## 4.10 Equalizers

Definition 4.10.1. Suppose that $X$, $Y$ are objects of a category $\mathcal{C}$ and that $a, b : X \to Y$ are morphisms. We say a morphism $e : Z \to X$ is an equalizer for the pair $(a, b)$ if $a \circ e = b \circ e$ and if $(Z, e)$ satisfies the following universal property: For every morphism $t : W \to X$ in $\mathcal{C}$ such that $a \circ t = b \circ t$ there exists a unique morphism $s : W \to Z$ such that $t = e \circ s$.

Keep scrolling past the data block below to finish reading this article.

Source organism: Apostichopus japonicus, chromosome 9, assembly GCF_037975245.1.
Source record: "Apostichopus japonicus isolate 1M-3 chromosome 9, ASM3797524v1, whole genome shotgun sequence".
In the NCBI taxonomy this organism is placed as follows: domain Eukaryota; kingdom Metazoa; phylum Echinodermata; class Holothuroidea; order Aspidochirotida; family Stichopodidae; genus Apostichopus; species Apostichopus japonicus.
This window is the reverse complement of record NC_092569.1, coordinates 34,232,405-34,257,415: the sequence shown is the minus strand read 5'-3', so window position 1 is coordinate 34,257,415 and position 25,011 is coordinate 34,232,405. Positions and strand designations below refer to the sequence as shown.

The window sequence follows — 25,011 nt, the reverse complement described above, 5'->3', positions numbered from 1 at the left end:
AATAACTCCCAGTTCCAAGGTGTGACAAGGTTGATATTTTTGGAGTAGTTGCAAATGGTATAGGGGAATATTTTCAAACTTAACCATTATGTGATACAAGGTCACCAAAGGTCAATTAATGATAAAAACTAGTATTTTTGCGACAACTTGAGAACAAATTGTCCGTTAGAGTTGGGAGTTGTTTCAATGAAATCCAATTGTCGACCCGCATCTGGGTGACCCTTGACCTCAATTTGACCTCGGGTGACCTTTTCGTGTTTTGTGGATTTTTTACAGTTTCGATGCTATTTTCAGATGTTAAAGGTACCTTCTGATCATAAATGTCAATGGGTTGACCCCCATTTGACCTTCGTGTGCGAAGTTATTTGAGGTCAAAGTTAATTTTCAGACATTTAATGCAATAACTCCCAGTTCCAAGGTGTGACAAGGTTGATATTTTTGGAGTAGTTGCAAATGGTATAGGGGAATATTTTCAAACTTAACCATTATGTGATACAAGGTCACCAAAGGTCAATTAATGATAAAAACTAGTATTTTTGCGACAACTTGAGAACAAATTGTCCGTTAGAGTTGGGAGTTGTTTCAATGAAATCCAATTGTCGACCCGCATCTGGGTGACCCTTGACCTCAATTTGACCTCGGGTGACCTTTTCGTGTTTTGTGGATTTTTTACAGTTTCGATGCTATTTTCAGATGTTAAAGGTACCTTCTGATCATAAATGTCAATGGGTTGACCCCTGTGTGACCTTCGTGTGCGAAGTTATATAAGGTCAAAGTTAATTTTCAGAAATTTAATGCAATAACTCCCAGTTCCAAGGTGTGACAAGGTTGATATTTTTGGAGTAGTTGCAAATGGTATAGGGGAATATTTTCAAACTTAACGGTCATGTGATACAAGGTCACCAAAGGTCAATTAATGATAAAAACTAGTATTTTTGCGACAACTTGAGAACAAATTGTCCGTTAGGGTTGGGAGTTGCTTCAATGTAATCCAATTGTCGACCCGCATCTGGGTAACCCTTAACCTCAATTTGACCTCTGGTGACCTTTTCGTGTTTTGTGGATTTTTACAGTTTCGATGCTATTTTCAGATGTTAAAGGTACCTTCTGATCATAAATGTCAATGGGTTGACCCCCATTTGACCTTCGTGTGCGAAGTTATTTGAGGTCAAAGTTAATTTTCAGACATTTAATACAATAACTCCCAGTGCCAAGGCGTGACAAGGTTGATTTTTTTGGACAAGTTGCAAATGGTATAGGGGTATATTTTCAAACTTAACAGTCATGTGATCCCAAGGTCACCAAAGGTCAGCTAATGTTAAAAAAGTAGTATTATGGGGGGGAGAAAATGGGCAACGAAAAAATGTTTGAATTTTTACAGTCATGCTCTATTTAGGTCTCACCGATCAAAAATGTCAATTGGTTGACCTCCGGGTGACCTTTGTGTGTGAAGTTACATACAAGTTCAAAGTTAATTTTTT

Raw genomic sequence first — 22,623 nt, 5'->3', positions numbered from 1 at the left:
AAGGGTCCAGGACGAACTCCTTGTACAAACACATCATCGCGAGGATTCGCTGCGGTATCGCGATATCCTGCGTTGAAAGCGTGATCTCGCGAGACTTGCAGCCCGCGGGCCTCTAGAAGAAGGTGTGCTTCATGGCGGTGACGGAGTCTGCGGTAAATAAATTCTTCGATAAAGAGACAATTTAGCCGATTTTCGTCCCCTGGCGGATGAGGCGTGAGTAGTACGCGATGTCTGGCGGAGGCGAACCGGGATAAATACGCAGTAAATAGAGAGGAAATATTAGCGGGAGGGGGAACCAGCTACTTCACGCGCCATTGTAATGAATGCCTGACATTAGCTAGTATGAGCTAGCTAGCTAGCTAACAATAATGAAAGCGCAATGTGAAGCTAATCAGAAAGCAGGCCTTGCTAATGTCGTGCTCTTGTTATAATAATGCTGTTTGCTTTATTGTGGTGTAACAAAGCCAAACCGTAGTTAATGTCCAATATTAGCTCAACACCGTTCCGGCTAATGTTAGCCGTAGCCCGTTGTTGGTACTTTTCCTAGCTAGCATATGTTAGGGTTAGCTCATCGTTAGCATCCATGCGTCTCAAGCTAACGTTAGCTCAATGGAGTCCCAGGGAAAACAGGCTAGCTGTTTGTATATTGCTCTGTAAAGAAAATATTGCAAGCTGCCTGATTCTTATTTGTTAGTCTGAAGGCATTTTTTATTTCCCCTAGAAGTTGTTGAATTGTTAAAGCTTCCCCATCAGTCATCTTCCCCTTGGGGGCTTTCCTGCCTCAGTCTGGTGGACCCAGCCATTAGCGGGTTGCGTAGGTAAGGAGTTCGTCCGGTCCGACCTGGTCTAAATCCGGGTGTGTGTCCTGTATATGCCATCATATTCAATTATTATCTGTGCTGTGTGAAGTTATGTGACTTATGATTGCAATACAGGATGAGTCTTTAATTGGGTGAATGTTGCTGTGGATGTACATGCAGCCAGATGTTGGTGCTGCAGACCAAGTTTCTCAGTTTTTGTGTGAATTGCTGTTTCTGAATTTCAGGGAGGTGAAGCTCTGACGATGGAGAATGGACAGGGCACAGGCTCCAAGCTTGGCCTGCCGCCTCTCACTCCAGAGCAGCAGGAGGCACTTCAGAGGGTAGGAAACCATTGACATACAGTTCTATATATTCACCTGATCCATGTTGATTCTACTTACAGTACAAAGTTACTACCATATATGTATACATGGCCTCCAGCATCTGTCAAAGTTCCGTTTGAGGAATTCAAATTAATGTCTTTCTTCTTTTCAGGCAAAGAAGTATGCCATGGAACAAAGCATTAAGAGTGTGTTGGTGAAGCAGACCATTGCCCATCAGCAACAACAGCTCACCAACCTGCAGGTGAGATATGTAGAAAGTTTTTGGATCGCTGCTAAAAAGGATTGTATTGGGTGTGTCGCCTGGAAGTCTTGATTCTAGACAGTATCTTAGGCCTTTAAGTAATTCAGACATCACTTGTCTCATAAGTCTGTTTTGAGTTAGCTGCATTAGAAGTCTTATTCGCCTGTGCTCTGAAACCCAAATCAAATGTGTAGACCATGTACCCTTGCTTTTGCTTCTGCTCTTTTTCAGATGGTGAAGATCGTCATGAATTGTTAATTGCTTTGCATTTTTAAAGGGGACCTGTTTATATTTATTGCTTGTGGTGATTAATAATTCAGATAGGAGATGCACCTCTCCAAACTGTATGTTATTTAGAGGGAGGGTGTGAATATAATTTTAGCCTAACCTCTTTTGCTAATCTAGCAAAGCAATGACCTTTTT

As in the case of the fibre products above, equalizers when they exist are unique up to unique isomorphism. There is a straightforward generalization of this definition to the case where we have more than $2$ morphisms.

Comment #8139 by Ahmed on

I think a proof of uniqueness is a good idea since in the next section, uniqueness of coequalizers was argued using that of equalizers.

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